The Pirates have reportedly acquired second baseman Akinori Iwamura from the Tampa Rays for reliever Jesse Chavez. Dejan Kovacevic is reporting that the Pirates may also receive a second player in the deal.
Iwamura is an average player that had his 2009 season shortened by injury. He should be a useful option at second, one that leaves me with more confidence than Delwyn Young. He has been right around average both offensively and defensively for the Rays. The Pirates will have him for one season at $4.25 million.
Chavez had a promising start to the 2009 season, but faded badly down the stretch. His talent had me cautiously optimistic for the future, but he has essentially been a replacement level reliever. Despite a solid 4.01 ERA, he had a below-average FIP of 4.85 and an even worse tRA of 5.48 (5.04 when adjusted to match the ERA-scale).
At this point, I naturally tend to hate any trade that sends out a young player with upside in exchange for an older stopgap. However, it is difficult to get too upset about losing a player whose greatest upside is a good reliever. Even the best relievers are only worth a couple wins over the course of a season. I liked Chavez, but building a bullpen is one of the easier tasks for a major league general manager. I definitely prefer to lose Chavez over any prospect right now. Iwamura should help bridge the gap to some of the Pirates’ middle infield prospects, such as Chase D’Arnaud, Jordy Mercer and Jarek Cunningham.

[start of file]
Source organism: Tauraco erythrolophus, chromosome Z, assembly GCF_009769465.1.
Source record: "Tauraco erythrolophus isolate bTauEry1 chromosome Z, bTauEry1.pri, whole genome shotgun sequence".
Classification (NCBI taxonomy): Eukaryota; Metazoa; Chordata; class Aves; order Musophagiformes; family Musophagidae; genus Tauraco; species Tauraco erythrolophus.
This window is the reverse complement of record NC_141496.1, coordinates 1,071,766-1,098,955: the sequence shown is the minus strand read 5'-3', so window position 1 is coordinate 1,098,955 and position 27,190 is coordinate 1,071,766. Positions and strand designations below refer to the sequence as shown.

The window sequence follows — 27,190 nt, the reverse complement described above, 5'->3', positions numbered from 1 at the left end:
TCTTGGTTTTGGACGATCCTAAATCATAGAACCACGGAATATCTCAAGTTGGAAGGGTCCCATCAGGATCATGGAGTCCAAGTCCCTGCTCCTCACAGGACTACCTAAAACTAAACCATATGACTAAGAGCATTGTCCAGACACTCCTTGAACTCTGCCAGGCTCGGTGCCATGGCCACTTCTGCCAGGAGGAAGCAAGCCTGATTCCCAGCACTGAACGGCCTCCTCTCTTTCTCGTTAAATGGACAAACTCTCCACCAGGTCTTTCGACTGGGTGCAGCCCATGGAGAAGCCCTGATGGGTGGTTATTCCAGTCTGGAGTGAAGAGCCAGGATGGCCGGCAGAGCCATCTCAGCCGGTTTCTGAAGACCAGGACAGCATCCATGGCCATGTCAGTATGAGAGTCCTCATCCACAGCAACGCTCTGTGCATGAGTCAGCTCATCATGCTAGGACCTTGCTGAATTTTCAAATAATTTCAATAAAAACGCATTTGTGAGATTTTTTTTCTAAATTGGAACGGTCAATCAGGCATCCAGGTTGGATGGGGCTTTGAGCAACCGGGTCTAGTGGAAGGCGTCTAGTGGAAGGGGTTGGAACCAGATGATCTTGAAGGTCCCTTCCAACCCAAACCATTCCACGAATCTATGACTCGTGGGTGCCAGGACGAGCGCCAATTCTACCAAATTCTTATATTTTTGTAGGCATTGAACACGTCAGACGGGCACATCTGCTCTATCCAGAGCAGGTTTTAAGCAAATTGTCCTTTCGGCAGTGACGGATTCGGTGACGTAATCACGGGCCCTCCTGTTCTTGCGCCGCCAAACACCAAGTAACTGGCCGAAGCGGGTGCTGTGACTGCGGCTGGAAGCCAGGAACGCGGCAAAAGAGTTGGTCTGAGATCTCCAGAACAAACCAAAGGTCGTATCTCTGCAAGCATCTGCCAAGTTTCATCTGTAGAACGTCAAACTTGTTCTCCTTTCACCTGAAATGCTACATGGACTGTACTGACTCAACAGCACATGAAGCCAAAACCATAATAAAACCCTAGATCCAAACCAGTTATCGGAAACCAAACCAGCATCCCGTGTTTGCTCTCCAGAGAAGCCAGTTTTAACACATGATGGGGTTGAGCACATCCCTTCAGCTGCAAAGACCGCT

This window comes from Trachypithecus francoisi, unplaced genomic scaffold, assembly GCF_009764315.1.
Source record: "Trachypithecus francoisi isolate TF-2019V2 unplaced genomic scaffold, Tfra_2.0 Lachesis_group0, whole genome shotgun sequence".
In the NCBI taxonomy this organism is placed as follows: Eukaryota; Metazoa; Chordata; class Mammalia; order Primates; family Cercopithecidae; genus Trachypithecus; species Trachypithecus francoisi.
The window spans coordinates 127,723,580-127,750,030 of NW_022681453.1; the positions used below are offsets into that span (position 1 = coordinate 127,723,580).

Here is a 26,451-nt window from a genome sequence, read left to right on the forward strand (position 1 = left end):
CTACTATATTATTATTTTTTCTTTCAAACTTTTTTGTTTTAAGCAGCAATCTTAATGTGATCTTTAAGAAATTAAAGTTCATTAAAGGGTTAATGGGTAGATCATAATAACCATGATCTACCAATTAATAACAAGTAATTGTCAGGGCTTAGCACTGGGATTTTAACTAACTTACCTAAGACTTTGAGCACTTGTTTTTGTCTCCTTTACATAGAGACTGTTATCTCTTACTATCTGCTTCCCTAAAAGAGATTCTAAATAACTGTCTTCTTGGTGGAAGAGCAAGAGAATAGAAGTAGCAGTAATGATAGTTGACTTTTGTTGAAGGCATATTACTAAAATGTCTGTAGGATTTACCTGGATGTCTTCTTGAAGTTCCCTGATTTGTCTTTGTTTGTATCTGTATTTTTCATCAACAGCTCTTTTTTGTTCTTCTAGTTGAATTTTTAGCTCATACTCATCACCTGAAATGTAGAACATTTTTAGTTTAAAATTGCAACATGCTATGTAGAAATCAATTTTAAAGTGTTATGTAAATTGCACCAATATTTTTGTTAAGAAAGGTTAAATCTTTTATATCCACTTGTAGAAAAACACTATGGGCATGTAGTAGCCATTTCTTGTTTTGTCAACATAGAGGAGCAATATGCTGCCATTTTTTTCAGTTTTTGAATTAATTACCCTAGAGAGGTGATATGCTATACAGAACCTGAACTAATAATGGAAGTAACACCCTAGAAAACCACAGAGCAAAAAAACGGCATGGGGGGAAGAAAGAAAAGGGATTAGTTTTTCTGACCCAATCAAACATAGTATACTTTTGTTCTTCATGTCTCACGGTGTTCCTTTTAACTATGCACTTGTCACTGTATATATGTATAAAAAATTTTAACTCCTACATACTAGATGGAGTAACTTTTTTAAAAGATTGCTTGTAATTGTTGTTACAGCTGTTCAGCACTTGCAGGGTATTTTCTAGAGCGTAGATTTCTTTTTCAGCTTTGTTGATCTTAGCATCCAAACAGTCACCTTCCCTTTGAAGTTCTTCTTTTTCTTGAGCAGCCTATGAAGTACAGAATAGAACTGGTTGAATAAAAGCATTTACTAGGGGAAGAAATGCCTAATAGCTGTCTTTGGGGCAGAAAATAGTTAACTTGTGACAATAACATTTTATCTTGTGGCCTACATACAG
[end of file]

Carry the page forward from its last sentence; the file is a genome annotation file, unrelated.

It is important not to overlook the additional player that may be included in this deal. The Rays have a deep farm system, so the Pirates could potentially pick up a somewhat useful prospect.
Keep an eye on the Twitter feed for additional updates.
UPDATE (7:00 PM): One of the first things I thought after seeing the Iwamura rumors was how similar he is (win value-wise) to Freddy Sanchez. Thus, the Pirates essentially traded Jesse Chavez for Tim Alderson,
an additional Rays player and $3.75 million. Not bad at all.
UPDATE (7:44 PM): Iwamura will likely hit second in the lineup, according to Neal Huntington.
UPDATE (9:10 PM): One thing I neglected to note earlier is the clear difference between the AL East and the NL Central. The AL East contained the three top teams in baseball, and four of the top six. The top NL Central team was ranked 14th. Look for Iwamura’s stats to receive a bit of a boost, just from the change in division. With the same line of thinking, Chavez might just get destroyed in the AL East next year.